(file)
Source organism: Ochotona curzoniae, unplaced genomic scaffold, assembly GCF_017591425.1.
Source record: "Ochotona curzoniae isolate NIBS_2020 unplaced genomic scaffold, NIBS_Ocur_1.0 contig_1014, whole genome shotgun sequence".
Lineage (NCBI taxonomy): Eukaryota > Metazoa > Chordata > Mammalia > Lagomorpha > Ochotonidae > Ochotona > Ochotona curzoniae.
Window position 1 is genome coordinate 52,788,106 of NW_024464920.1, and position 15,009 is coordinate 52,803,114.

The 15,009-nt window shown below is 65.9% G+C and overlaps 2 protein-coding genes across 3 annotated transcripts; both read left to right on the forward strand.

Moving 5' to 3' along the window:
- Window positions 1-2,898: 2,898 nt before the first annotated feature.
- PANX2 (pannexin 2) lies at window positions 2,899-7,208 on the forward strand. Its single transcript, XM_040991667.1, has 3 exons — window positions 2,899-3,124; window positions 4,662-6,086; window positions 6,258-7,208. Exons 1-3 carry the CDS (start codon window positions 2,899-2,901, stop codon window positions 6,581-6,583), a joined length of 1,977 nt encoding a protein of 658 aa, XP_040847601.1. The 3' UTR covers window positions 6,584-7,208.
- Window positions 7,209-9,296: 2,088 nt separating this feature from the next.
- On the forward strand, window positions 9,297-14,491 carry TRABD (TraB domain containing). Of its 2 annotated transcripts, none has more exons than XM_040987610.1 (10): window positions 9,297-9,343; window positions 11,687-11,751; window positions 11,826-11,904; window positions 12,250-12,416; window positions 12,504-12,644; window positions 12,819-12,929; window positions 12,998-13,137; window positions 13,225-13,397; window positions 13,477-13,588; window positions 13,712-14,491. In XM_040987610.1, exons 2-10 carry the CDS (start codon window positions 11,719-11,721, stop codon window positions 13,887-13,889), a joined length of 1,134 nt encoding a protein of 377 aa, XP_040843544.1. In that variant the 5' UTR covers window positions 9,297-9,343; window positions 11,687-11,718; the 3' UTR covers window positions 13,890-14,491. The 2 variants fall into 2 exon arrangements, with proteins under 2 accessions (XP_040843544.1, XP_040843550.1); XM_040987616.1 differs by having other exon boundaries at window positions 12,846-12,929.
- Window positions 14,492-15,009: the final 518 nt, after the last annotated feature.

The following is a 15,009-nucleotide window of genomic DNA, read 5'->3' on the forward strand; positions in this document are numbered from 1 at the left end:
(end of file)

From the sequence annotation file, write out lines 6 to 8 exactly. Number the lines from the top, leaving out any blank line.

Moving 5' to 3' along the window:
- Window positions 1-2,898: 2,898 nt before the first annotated feature.
- PANX2 (pannexin 2) lies at window positions 2,899-7,208 on the forward strand. Its single transcript, XM_040991667.1, has 3 exons — window positions 2,899-3,124; window positions 4,662-6,086; window positions 6,258-7,208. Exons 1-3 carry the CDS (start codon window positions 2,899-2,901, stop codon window positions 6,581-6,583), a joined length of 1,977 nt encoding a protein of 658 aa, XP_040847601.1. The 3' UTR covers window positions 6,584-7,208.